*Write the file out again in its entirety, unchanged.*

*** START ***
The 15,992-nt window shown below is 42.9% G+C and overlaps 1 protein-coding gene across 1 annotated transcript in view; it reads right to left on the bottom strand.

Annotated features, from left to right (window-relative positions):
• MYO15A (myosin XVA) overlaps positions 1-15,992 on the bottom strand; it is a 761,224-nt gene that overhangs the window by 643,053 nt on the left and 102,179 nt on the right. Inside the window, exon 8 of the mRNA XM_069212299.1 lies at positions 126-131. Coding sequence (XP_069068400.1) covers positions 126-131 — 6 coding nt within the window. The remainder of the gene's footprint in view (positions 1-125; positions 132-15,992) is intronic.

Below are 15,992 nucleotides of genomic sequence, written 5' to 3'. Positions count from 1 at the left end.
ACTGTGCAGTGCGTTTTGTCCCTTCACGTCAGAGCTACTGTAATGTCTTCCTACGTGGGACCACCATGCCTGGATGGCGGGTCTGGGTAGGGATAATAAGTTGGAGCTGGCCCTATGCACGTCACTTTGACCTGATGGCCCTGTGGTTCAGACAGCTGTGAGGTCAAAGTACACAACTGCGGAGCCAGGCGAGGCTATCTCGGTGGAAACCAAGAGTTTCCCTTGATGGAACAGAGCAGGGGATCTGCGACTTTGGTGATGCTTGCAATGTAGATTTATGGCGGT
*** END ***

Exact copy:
The 15,992-nt window shown below is 42.9% G+C and overlaps 1 protein-coding gene across 1 annotated transcript in view; it reads right to left on the bottom strand.

Annotated features, from left to right (window-relative positions):
• MYO15A (myosin XVA) overlaps positions 1-15,992 on the bottom strand; it is a 761,224-nt gene that overhangs the window by 643,053 nt on the left and 102,179 nt on the right. Inside the window, exon 8 of the mRNA XM_069212299.1 lies at positions 126-131. Coding sequence (XP_069068400.1) covers positions 126-131 — 6 coding nt within the window. The remainder of the gene's footprint in view (positions 1-125; positions 132-15,992) is intronic.

Below are 15,992 nucleotides of genomic sequence, written 5' to 3'. Positions count from 1 at the left end.
ACTGTGCAGTGCGTTTTGTCCCTTCACGTCAGAGCTACTGTAATGTCTTCCTACGTGGGACCACCATGCCTGGATGGCGGGTCTGGGTAGGGATAATAAGTTGGAGCTGGCCCTATGCACGTCACTTTGACCTGATGGCCCTGTGGTTCAGACAGCTGTGAGGTCAAAGTACACAACTGCGGAGCCAGGCGAGGCTATCTCGGTGGAAACCAAGAGTTTCCCTTGATGGAACAGAGCAGGGGATCTGCGACTTTGGTGATGCTTGCAATGTAGATTTATGGCGGT